John: Blindness

Jesus Heals a Blind Man by Brian Jekel

John: Blindness
A Message on John 9:1-12, 35-41
For Jacksonville First United Methodist Church
July 26, 2020
By Doug Wintermute

John 9:1-12, 35-41 (NRSV)

As he walked along, he saw a man blind from birth. 2 His disciples asked him, “Rabbi, who sinned, this man or his parents, that he was born blind?” 3 Jesus answered, “Neither this man nor his parents sinned; he was born blind so that God’s works might be revealed in him. 4 We must work the works of him who sent me while it is day; night is coming when no one can work. 5 As long as I am in the world, I am the light of the world.” 6 When he had said this, he spat on the ground and made mud with the saliva and spread the mud on the man’s eyes, 7 saying to him, “Go, wash in the pool of Siloam” (which means Sent). Then he went and washed and came back able to see. 8 The neighbors and those who had seen him before as a beggar began to ask, “Is this not the man who used to sit and beg?” 9 Some were saying, “It is he.” Others were saying, “No, but it is someone like him.” He kept saying, “I am the man.” 10 But they kept asking him, “Then how were your eyes opened?” 11 He answered, “The man called Jesus made mud, spread it on my eyes, and said to me, ‘Go to Siloam and wash.’ Then I went and washed and received my sight.” 12 They said to him, “Where is he?” He said, “I do not know.”

35 Jesus heard that they had driven him out, and when he found him, he said, “Do you believe in the Son of Man?” 36 He answered, “And who is he, sir? Tell me, so that I may believe in him.” 37 Jesus said to him, “You have seen him, and the one speaking with you is he.” 38 He said, “Lord, I believe.” And he worshiped him. 39 Jesus said, “I came into this world for judgment so that those who do not see may see, and those who do see may become blind.” 40 Some of the Pharisees near him heard this and said to him, “Surely we are not blind, are we?” 41 Jesus said to them, “If you were blind, you would not have sin. But now that you say, ‘We see,’ your sin remains.”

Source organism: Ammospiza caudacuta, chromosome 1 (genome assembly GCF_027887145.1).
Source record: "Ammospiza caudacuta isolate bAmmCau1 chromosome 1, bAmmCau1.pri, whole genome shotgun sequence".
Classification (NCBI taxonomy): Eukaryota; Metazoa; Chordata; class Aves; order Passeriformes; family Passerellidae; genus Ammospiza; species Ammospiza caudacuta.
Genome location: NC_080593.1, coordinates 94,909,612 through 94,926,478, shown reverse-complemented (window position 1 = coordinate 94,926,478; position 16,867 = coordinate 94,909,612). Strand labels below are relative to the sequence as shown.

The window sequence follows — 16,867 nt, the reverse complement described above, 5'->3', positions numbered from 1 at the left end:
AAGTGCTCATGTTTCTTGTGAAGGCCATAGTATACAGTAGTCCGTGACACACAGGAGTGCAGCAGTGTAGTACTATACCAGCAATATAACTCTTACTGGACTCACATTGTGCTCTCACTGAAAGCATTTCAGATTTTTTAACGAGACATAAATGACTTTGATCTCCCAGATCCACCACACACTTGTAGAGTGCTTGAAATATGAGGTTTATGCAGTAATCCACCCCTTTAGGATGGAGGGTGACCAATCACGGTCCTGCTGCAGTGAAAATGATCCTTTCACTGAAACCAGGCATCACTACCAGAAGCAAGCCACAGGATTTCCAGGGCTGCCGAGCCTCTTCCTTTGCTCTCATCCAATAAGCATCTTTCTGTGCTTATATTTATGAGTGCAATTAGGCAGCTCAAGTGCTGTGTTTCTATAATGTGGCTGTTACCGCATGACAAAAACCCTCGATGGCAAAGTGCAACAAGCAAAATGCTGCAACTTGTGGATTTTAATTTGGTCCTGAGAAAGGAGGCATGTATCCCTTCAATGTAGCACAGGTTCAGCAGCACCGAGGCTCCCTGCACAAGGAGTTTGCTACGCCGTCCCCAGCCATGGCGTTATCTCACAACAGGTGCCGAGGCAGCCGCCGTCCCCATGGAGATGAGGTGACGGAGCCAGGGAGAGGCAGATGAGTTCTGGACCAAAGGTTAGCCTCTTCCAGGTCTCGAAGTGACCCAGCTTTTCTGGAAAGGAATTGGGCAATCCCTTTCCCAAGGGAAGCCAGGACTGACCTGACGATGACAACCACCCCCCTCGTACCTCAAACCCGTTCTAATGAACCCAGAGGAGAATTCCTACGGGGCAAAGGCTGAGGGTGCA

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The late cajun comedian Justin Wilson used to tell the story of coming across a group of cajuns holding up a long barn pole (kind of like a telephone pole). The group was having trouble keeping it upright, sticking straight up in the air, because at the top of a pole was a small Cajun boy holding a tape measure. The boy was trying to let out the tape measure to the ground and not having much success as the pole was wobbling back and forth as those on the ground tried to hold it still.

Justin walks up and says, “How y’all are! What are y’all doing?”

One of the men responds with, “Are you blind, hah? We tryin’ to measure how tall this pole is.”

Justin says, “Well den, why dontcha lay it down on de ground and measure it?”

The guy says, “You think we’re stupid? We done did dat. We know how long it is. We tryin’ to find out how tall it is!”

In the scripture we read today from the ninth chapter of John, we find the religious leaders kind of like those Cajuns trying to see how tall the pole was: they just didn’t get it.

The whole situation starts back at the beginning of Chapter 9 when Jesus comes across a blind man. The disciples travelling with Jesus ask him in a roundabout way why the man was blind. “Rabbi, who sinned, this man or his parents, that he was born blind?”

No that sounds may kind of sound ridiculous today but in the first century it was common thinking. I had a professor in seminary say that an oversimplification of theology in the Old Testament was this: “You do good, you get good. You do bad, you get bad.”